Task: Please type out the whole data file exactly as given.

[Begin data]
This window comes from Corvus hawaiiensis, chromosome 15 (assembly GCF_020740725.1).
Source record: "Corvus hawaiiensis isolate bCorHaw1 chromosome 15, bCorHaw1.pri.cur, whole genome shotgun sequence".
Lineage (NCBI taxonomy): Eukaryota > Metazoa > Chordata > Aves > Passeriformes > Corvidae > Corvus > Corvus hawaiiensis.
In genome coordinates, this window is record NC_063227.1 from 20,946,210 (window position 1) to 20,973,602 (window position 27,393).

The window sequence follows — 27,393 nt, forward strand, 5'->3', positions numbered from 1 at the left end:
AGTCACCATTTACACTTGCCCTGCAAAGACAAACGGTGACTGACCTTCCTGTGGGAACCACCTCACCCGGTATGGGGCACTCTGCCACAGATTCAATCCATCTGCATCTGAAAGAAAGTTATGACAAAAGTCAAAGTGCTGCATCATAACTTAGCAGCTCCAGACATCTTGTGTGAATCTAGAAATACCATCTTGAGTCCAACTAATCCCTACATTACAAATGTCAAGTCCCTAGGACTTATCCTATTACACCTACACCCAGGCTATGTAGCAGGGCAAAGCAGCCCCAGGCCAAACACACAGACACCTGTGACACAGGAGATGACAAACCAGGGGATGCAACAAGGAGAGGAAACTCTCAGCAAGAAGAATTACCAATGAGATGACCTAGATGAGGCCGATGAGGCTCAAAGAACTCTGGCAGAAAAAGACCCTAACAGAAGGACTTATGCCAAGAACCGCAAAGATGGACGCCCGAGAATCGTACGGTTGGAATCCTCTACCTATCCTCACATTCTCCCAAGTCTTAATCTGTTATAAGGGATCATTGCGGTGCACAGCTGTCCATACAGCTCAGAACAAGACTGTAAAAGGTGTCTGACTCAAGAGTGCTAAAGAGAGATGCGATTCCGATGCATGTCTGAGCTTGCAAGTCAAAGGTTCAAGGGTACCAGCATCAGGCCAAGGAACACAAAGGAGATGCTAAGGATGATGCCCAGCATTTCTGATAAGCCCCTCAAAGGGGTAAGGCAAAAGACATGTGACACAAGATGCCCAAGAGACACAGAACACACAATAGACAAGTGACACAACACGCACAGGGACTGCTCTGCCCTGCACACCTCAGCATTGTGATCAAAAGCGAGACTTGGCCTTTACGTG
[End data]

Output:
This window comes from Corvus hawaiiensis, chromosome 15 (assembly GCF_020740725.1).
Source record: "Corvus hawaiiensis isolate bCorHaw1 chromosome 15, bCorHaw1.pri.cur, whole genome shotgun sequence".
Lineage (NCBI taxonomy): Eukaryota > Metazoa > Chordata > Aves > Passeriformes > Corvidae > Corvus > Corvus hawaiiensis.
In genome coordinates, this window is record NC_063227.1 from 20,946,210 (window position 1) to 20,973,602 (window position 27,393).

The window sequence follows — 27,393 nt, forward strand, 5'->3', positions numbered from 1 at the left end:
AGTCACCATTTACACTTGCCCTGCAAAGACAAACGGTGACTGACCTTCCTGTGGGAACCACCTCACCCGGTATGGGGCACTCTGCCACAGATTCAATCCATCTGCATCTGAAAGAAAGTTATGACAAAAGTCAAAGTGCTGCATCATAACTTAGCAGCTCCAGACATCTTGTGTGAATCTAGAAATACCATCTTGAGTCCAACTAATCCCTACATTACAAATGTCAAGTCCCTAGGACTTATCCTATTACACCTACACCCAGGCTATGTAGCAGGGCAAAGCAGCCCCAGGCCAAACACACAGACACCTGTGACACAGGAGATGACAAACCAGGGGATGCAACAAGGAGAGGAAACTCTCAGCAAGAAGAATTACCAATGAGATGACCTAGATGAGGCCGATGAGGCTCAAAGAACTCTGGCAGAAAAAGACCCTAACAGAAGGACTTATGCCAAGAACCGCAAAGATGGACGCCCGAGAATCGTACGGTTGGAATCCTCTACCTATCCTCACATTCTCCCAAGTCTTAATCTGTTATAAGGGATCATTGCGGTGCACAGCTGTCCATACAGCTCAGAACAAGACTGTAAAAGGTGTCTGACTCAAGAGTGCTAAAGAGAGATGCGATTCCGATGCATGTCTGAGCTTGCAAGTCAAAGGTTCAAGGGTACCAGCATCAGGCCAAGGAACACAAAGGAGATGCTAAGGATGATGCCCAGCATTTCTGATAAGCCCCTCAAAGGGGTAAGGCAAAAGACATGTGACACAAGATGCCCAAGAGACACAGAACACACAATAGACAAGTGACACAACACGCACAGGGACTGCTCTGCCCTGCACACCTCAGCATTGTGATCAAAAGCGAGACTTGGCCTTTACGTG